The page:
[lit-ideas] French Superbowl
- From: "Andreas Ramos" <andreas@xxxxxxxxxxx>
- To: "Lit-Ideas" <lit-ideas@xxxxxxxxxxxxx>
- Date: Mon, 6 Feb 2006 08:29:46 -0800
A bunch of friends get together every year to watch the Superbowl. It's pretty funny; many
are foreigners and know nothing about Am football. But a few are American, and they know
very little about football either. The kids don't play it much anymore.
Anyway, the Superbowl was diff this year; no shots of cheerleaders grinding their hips, very few shots of drunken fans. For the halftime show, a quartet played classical music.
Another friend watched it on a French satellite feed (she lives in France most of the year). They saw a rather different Superbowl. Below is her report.
yrs, andreas www.andreas.com
You guys were obviously not watching French TV. They were all over the cheerleaders, not during the game, for which they used the standard US feed, but before the game and during halftime. They were bug-eyed, like teenagers. If you were diligently reading my blog, you would know that before the game they had the women doing a routine to a Stones tune, all shot at bared-midriff height, of course, with a few cleavage shots for contrast. Then, during halftime, and this is the not-blogged, just for you scoop, they interviewed a cheerleader. The only time they cut from her tits was when the French went too long without translation, when they would zoom to her blank, confused face. Oh, and there were some under-the-table shots of her perfect butt and very long bare legs (she was wearing her uniform). They wrapped it up with some incredibly dismissive, patronizing remarks, that would likely have hurt her feelings if she had understood them, about how pretty she was, in a very American way.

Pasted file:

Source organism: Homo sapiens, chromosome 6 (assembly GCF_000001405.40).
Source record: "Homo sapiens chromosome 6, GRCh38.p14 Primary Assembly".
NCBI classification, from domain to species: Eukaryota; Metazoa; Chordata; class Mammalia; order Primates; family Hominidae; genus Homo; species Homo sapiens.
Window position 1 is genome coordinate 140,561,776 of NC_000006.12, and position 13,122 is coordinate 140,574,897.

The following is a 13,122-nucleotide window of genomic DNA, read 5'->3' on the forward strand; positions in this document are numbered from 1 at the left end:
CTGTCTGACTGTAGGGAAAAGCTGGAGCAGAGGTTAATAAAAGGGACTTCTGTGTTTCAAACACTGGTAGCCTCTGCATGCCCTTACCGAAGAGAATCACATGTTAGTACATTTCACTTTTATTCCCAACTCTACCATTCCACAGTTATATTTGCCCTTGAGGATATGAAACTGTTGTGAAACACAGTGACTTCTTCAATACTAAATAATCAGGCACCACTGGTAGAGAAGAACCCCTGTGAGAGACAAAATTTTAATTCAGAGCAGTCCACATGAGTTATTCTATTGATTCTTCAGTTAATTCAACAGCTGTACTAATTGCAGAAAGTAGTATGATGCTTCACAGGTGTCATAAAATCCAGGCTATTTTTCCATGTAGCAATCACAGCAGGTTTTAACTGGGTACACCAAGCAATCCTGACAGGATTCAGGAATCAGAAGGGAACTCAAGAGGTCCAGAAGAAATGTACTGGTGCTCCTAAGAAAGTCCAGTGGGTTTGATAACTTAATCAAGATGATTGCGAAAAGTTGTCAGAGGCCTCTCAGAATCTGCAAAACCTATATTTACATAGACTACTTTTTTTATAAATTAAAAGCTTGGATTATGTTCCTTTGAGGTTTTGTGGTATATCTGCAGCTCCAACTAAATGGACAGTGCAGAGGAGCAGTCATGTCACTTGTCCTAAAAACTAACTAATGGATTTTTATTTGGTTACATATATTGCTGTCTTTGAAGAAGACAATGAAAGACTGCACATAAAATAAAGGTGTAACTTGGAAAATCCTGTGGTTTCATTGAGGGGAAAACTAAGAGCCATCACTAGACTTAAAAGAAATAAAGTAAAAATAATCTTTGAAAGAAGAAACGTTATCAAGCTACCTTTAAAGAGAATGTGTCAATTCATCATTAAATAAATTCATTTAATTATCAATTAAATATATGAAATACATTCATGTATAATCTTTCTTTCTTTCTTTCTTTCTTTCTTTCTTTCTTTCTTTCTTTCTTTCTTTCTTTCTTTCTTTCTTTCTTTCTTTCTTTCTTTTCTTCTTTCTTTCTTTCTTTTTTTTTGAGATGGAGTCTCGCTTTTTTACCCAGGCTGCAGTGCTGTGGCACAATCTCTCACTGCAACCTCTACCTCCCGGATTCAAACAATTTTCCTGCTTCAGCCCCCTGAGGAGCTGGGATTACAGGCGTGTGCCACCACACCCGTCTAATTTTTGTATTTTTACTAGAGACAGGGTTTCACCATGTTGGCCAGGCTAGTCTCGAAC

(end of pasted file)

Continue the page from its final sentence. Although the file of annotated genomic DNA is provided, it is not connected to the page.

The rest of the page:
I spend way too much time watching smooth French reporters do interviews. It was interesting to see the difference in how they covered the Super Bowl. I never see French people on an adrenaline rush, so to see them so blatantly excited was surprising. It was most apparent when they were talking about Michael Jackson's sister's wardrobe malfunction. To hear the football player, supposedly the dumb guy, let the snub go for some minutes and finally say "Janet, elle s'appelle Janet," in this "let's calm it down boys," tone of voice, was revealing about much more mature we are about sex in the States. I wouldn't have thought that before I came over here. I thought of the US as prudish and France as disinterested. That's over. When the French get away from their home turf, they can be kind of infantile; I wonder if that is true of people of other nationalities.
There is a show here for the pre-teen crowd, "C'est pas Sorcier." They take a topic, like the renovation of the Grand Palais, and explore the nuts, bolts and how-to of it for half an hour. These guys gave the Super Bowl the complete "C'est pas Sorcier" treatment, with a review of the equipment, detailed explanations of the rules, interviews with rugby players, everything it might take to explain the game to the French and to make them feel comfortable about watching it.
If you are used to rugby, the big differences would be the line of scrimmage, the snap and the forward pass. When those things happened during the game, the announcers were all over it. Since we have the rugby finals going on now, this was a timely comparison, as well as an apt one.
I'm going to run out and buy a copy of L'Equipe, and see if this made much of a dent in the ordinary French sports nut's consciousness. Given the time of the broadcast, midnight, I bet it didn't.
It's not often that watching the Super Bowl can truly be described as a cult ritual.
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- [lit-ideas] Re: French Superbowl
- From: David Ritchie
- [lit-ideas] Re: French Superbowl